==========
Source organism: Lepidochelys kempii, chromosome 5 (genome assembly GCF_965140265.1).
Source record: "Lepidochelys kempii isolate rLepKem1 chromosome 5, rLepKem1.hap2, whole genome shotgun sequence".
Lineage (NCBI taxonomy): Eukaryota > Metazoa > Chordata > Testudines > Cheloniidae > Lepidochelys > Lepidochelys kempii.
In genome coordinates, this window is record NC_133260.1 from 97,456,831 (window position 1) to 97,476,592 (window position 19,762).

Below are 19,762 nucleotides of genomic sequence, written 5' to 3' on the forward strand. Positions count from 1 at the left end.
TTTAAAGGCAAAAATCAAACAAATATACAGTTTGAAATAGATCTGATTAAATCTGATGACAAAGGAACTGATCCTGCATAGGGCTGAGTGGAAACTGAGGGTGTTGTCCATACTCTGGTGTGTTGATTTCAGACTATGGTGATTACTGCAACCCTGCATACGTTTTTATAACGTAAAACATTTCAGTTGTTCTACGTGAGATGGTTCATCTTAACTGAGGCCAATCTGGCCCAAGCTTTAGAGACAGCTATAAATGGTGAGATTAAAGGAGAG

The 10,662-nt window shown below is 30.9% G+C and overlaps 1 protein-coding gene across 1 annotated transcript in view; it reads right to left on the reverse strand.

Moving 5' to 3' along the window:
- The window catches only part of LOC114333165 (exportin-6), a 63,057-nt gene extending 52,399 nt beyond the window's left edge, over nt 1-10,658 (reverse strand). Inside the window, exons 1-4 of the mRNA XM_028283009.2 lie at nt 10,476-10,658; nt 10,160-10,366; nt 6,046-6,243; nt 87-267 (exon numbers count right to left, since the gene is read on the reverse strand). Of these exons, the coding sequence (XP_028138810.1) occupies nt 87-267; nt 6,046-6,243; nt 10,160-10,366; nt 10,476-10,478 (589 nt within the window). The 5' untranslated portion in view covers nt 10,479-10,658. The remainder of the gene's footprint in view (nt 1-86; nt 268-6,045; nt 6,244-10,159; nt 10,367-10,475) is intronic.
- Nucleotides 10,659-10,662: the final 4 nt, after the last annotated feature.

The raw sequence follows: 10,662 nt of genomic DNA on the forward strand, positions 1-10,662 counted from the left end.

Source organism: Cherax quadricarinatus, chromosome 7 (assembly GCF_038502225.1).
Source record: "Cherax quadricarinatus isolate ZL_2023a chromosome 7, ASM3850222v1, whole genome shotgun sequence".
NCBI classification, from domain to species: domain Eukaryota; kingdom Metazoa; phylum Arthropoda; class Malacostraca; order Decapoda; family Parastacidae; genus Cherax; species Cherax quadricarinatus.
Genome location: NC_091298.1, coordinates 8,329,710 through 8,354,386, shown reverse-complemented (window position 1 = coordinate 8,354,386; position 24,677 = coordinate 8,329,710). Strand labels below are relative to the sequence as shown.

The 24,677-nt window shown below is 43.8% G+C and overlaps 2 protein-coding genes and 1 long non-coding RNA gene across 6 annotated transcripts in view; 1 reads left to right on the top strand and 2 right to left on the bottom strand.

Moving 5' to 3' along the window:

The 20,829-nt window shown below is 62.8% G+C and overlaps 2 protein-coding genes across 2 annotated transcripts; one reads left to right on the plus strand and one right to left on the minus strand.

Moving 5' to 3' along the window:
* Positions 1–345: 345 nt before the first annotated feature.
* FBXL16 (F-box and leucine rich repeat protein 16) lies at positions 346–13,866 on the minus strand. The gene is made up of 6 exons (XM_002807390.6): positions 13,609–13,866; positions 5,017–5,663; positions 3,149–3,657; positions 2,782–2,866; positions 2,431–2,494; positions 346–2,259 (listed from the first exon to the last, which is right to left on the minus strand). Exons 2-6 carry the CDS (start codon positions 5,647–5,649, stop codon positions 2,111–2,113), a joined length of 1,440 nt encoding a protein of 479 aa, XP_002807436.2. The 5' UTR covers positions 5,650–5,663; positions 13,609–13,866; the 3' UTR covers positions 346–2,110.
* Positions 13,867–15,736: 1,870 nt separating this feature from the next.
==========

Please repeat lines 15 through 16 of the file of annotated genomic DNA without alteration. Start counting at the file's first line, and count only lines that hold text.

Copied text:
Genome location: NC_091298.1, coordinates 8,329,710 through 8,354,386, shown reverse-complemented (window position 1 = coordinate 8,354,386; position 24,677 = coordinate 8,329,710). Strand labels below are relative to the sequence as shown.

The 24,677-nt window shown below is 43.8% G+C and overlaps 2 protein-coding genes and 1 long non-coding RNA gene across 6 annotated transcripts in view; 1 reads left to right on the top strand and 2 right to left on the bottom strand.